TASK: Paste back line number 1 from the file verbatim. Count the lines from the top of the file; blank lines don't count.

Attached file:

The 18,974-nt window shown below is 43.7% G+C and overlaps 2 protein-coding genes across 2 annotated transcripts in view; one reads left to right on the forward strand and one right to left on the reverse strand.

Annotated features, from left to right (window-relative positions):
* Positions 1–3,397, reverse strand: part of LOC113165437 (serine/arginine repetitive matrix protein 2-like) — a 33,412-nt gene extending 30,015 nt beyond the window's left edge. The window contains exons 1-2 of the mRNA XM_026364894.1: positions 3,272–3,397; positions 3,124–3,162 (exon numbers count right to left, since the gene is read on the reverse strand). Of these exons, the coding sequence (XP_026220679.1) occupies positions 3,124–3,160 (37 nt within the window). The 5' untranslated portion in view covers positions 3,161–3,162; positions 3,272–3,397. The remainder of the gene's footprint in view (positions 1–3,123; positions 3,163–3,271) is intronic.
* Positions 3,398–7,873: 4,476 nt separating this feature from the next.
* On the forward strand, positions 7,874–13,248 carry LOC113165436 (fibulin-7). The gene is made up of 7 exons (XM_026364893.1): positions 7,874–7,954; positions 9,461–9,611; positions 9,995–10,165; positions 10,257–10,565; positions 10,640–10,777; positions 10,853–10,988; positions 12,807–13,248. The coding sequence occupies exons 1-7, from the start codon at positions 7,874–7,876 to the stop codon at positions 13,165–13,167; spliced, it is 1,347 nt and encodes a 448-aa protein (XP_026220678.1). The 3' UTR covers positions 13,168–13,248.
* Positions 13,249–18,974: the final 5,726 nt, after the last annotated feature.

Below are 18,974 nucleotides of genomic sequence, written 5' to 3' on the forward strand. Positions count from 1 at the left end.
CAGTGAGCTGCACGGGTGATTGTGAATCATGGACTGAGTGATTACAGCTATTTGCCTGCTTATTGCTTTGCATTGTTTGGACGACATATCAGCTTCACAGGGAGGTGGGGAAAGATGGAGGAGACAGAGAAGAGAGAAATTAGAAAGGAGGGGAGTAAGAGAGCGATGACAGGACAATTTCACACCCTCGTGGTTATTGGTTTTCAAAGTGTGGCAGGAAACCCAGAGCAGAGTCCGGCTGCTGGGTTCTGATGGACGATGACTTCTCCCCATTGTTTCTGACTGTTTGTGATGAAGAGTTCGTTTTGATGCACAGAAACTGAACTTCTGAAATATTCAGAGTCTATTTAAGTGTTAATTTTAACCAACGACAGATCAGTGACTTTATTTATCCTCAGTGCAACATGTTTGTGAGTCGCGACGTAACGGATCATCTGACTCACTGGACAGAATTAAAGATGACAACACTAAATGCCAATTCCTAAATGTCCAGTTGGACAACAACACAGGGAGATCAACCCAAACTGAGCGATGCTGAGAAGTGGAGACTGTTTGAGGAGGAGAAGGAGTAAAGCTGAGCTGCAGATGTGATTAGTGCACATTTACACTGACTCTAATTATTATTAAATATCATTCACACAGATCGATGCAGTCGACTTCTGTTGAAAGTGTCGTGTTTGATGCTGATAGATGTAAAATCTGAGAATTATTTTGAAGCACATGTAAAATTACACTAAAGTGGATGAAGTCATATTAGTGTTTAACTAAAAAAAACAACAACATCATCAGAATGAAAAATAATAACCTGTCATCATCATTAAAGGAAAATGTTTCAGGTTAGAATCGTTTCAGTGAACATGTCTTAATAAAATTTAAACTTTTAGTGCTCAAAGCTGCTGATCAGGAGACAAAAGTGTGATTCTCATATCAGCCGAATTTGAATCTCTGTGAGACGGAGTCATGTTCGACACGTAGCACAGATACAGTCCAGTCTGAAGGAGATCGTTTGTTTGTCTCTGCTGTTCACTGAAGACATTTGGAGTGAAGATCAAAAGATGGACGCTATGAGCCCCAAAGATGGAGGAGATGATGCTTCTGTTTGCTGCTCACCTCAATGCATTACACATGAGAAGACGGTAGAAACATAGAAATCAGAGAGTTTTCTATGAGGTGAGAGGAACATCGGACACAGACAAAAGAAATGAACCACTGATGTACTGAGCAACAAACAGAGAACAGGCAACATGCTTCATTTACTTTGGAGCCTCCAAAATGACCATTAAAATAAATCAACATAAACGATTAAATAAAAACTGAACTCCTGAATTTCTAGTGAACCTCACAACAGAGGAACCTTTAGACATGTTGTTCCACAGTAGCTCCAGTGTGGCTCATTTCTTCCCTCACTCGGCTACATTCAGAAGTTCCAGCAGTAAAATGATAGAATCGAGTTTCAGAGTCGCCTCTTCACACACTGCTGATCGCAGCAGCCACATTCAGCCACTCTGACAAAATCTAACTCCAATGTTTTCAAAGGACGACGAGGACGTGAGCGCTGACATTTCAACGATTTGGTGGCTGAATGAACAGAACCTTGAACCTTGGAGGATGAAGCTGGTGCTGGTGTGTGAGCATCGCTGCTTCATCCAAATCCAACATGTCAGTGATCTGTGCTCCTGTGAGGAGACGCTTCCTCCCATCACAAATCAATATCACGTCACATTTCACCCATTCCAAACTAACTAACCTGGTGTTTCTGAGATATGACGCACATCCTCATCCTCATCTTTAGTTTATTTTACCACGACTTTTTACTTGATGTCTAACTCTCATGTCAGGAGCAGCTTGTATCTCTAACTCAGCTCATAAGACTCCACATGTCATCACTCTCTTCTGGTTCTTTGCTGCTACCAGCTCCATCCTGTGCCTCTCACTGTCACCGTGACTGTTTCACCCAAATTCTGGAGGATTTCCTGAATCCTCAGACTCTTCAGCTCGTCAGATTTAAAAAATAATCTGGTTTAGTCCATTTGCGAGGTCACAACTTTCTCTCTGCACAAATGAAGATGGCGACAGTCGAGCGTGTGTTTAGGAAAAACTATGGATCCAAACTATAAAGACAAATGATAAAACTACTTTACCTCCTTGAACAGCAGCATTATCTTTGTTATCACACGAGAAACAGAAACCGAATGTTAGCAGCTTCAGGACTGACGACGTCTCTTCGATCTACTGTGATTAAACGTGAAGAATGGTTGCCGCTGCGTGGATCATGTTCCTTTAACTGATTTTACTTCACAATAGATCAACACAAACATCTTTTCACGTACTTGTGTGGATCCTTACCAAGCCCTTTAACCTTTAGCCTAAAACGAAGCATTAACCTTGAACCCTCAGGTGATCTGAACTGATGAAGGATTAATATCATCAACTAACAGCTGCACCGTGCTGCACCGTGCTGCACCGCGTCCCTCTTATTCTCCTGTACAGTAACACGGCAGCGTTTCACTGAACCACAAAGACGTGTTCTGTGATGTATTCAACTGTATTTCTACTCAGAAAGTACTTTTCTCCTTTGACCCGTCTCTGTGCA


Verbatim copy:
The 18,974-nt window shown below is 43.7% G+C and overlaps 2 protein-coding genes across 2 annotated transcripts in view; one reads left to right on the forward strand and one right to left on the reverse strand.